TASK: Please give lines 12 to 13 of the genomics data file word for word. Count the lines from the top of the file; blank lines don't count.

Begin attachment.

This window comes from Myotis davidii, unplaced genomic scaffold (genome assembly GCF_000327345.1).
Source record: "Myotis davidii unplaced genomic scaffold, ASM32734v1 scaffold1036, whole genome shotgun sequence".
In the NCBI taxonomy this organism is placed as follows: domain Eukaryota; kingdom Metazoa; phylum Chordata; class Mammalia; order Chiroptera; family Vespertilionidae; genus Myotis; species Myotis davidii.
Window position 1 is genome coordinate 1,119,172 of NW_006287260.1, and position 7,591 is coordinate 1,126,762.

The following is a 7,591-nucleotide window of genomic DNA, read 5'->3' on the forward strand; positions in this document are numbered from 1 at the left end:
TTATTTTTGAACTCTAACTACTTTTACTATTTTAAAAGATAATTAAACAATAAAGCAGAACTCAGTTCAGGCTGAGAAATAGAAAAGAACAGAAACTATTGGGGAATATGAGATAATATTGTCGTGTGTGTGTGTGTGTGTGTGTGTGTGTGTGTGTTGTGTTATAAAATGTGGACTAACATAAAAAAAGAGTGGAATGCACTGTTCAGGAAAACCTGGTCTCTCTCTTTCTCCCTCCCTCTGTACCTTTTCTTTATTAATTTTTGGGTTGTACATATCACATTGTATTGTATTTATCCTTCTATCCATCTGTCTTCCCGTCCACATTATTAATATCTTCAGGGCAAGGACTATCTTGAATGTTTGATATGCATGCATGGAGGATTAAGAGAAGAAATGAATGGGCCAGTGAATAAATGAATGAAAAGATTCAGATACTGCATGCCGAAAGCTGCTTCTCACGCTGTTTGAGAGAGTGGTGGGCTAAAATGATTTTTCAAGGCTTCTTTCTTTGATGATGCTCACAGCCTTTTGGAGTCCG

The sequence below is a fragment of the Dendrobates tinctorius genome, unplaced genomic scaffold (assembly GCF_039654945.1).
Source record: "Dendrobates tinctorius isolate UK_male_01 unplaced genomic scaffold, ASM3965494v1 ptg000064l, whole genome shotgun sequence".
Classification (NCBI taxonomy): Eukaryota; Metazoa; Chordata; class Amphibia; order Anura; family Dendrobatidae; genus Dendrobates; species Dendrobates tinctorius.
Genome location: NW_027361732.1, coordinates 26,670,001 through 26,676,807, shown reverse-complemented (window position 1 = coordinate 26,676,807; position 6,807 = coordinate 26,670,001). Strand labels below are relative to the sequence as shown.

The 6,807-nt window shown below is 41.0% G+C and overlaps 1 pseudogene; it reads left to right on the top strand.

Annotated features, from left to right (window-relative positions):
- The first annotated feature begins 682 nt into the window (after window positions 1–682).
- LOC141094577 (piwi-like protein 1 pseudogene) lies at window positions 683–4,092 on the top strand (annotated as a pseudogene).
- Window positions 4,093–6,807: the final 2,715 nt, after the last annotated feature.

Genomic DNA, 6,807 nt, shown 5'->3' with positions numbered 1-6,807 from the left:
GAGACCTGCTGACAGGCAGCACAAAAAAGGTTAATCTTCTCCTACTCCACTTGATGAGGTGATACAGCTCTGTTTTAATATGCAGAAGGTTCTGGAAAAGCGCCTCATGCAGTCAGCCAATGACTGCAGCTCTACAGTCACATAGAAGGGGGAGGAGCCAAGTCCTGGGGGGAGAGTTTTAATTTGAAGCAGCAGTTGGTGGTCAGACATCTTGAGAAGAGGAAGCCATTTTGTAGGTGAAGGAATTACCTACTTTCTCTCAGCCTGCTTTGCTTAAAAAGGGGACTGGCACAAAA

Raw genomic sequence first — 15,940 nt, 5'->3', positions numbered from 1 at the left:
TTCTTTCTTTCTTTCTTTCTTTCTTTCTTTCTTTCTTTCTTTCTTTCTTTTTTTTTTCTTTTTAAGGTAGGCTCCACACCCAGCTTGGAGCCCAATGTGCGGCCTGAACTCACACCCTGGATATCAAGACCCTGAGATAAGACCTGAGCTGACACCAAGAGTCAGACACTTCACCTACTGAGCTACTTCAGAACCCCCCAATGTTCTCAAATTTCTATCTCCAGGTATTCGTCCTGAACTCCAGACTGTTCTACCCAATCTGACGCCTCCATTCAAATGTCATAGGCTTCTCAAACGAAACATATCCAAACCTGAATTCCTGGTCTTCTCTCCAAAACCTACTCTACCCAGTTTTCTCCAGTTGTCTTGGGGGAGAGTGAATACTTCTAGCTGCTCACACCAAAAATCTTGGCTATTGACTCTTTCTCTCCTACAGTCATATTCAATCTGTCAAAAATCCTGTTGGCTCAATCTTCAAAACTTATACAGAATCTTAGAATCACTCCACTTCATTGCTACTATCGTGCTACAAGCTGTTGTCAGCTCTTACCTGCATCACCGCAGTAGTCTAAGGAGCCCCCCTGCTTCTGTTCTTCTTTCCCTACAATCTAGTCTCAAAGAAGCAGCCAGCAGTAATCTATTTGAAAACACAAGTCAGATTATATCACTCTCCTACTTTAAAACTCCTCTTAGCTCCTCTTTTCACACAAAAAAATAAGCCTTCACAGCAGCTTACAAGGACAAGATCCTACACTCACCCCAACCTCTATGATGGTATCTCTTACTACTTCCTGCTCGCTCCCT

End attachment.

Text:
Annotated features, from left to right (window-relative positions):
- The first annotated feature begins 682 nt into the window (after window positions 1–682).